Above picture: Danielle Keys holds a Wandering Albatross chick at its nest in the Goney Plain Monitoring Colony on Marion Island.  A special permit is required to allow access to the colony and to handle the birds for research purposes; photograph by Leandri de Kock


“I have always been mesmerized by the ocean and the life in it.  Science allows us to unlock some of the ocean’s secrets and helps us understand more about our world.  We can only protect what we understand.”


From a young age, I always wanted to find ways to help the ocean, so starting a career in marine biology was the obvious choice for me.   I have always been passionate about marine life and understanding why animals respond in particular ways.  I have also been drawn to the adventure and the possibility of discovering new things which is why I love working in the field.  I have been incredibly blessed to have been able to work on seabirds on several islands for my postgraduate degrees, including Cape Gannets Morus capensis on Bird Island, Eastern Cape, South Africa (BSc Honours cum laude in 2015- using tracking and video data) and on the foraging ecology of Wedge-tailed Shearwaters Ardenna pacifica on Reunion, and D’Arros and Fouquet Islands, Amirante Group belonging to the Seychelles during 2016-2018 (MSc cum laude).

Danielle holds at Wedge-tailed Shearwater on Fouquet Island; photograph by Luke Gordon

On South Africa’s sub-Antarctic Marion Island I have worked with basically every seabird that moves undertaking tracking, monitoring, diet sampling and camera work as a member of the M75 and M77 Overwintering Teams of 2018/19 and 2020/21.  In between studies I have been able to work with other marine species including seals, turtles, corals and seals and even moved to dryer parts (i.e. terrestrial fields) working with hornbills.  I have quickly been turned into an avid birder, while learning more about behavioural ecology and physiology.

A Wandering Albatross pair on Marion Island. The larger, whiter bird on the right is the male; the female broods their downy chick on the nest. Both are old birds by the amount of white

We know that nothing happens in isolation.  Where an animal forages, and the amount of time it spends performing a particular behaviour, will impact its life history.  This is the general premise for my PhD “Linking Foraging Behaviour and Demographic Responses of Wandering Albatrosses on Marion Island” at the Marine Apex Predator Research Unit (MAPRU) at Nelson Mandela University in Gqeberha, South Africa, with Prof. Pierre Pistorius, Prof. Peter Ryan and Dr Chris Oosthuizen as my supervisors.  My aim is to assess the extent to which variability in foraging behaviour affects life history and demographic rates of Wandering Albatrosses Diomedea exulans (globally and regionally Vulnerable) on Marion.  This will be done by looking at how adult flight characteristics (e.g. trip duration and path length from six years of at-sea GPS tracking data) influence chick growth and survival.  The second aim is to assess the impacts of environmental variability and the demographic responses (survival and breeding success) of Marion’s Wanderers.  Here I will largely rely on the long-term demographic data (>37 years) to see how climate variability impacts their survival and breeding success.  We already know that fisheries have a really big impact on albatross populations; however, I will try to find what else influences their survival and breeding success.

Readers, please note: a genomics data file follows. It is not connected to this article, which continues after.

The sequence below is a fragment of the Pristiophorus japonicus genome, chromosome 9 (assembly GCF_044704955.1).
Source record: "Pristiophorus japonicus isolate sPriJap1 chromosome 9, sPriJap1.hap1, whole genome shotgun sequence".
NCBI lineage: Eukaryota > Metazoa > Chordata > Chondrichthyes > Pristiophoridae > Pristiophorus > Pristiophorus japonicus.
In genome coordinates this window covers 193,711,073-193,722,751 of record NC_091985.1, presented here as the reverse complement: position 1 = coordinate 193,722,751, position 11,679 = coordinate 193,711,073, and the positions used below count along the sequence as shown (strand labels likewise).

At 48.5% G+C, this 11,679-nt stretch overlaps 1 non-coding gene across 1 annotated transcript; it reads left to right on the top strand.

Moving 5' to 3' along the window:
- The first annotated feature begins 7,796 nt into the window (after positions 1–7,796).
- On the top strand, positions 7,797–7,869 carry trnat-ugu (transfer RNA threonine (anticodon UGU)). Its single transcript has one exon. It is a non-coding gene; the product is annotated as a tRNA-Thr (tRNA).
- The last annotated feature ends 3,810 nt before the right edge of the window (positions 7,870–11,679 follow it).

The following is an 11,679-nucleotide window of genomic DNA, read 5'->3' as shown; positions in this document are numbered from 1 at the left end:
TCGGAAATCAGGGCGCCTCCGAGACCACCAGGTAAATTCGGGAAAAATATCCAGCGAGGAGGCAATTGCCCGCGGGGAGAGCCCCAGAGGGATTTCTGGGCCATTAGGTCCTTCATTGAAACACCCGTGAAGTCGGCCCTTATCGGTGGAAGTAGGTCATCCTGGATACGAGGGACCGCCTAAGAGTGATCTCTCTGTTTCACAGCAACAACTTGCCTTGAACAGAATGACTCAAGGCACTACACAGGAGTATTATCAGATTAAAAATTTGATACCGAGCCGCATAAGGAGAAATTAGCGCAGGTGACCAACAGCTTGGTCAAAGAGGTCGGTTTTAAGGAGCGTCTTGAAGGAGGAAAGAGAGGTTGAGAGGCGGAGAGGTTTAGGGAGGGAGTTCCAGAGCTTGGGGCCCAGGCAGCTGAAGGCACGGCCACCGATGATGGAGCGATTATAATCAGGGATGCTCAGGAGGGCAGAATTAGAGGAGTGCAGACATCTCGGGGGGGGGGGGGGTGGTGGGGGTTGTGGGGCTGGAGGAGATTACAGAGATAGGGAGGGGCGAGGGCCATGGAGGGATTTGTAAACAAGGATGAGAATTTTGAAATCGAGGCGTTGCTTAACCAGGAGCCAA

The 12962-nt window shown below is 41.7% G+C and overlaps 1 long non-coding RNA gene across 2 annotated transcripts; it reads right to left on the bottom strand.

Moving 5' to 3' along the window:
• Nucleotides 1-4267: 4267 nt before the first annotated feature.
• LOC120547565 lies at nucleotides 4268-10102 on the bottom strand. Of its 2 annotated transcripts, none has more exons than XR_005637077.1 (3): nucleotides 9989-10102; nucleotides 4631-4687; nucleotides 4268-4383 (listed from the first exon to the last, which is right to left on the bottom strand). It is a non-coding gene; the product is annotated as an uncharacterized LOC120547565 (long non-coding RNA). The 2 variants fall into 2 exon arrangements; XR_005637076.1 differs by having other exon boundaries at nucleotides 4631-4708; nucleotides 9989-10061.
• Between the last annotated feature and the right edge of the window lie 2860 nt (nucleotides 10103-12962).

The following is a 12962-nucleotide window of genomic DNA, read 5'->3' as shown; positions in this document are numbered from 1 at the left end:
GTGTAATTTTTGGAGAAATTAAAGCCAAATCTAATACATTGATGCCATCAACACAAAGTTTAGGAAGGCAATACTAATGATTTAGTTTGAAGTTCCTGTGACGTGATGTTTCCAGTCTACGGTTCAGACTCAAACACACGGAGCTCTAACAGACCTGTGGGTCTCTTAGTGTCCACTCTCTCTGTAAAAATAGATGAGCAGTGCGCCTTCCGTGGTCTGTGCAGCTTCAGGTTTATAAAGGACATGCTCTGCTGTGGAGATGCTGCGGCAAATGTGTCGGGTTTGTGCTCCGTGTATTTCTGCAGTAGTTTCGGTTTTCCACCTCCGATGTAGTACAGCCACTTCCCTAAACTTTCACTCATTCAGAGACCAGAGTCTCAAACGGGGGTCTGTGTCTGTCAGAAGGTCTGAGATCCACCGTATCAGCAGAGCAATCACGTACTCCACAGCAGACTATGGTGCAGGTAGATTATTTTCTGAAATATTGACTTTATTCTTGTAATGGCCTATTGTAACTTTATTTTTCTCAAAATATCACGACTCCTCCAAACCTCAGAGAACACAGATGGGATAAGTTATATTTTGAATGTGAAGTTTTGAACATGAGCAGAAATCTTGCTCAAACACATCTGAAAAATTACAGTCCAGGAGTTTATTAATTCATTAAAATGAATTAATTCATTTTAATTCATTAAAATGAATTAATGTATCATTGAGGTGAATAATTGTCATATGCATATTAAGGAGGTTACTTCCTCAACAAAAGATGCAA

Incoming! A young bird joins a “gam” of pre-breeding juveniles for a group display

For now, I am homebound, and only volunteering occasionally where I can at the SANCCOB EC Marine Rehabilitation Centre and will hopefully finish my PhD over the next three years.  I would like to push to finish sooner so that I could be a part of the mouse eradication team for Marion Island.  I never knew that a place could steal one’s heart like Marion has, and I want to be part of the team that helps restore this little piece of paradise.

Ready to fledge? A feathered Wandering Albatross chick approaches the photographer with determination
Photographs by Danielle Keys

Selected Publications:

Keys, D.Z. 2018.  The foraging ecology of Wedge-tailed Shearwaters (Ardenna pacifica) in the tropical Western Indian Ocean.  MSc thesis, Nelson Mandela University, Gqeberha, South Africa.  103 pp.

Orgeret, F., Reisinger, R.R., Carpenter-Kling, T., Keys, D.Z., Corbeau, A., Bost, C.-A., Weirmerskirch, H. & Pistorius, P.A. 2021.  Spatial segregation in a sexually-dimorphic central place forager: competitive exclusion or niche divergence?  Journal of Animal Ecology doi.org/10.1111/1365-2656.13552. [click here].

Danielle Keys, Marine Apex Predator Research Unit, Nelson Mandela University, South Africa, 07 October 2021


Editorial note:  I set up the three long-term monitoring colonies of colour-banded Wandering Albatrosses on Marion Island back in the early 1980s (when there was a thinking by some that “monitoring” was not really proper work for academics) so it is most pleasing indeed to see young scientists not then born use the ensuing decades of data to earn their doctorates.  It makes me happy.  John Cooper, Member, Mouse-Free Marion Scientific and Technical Advisory Group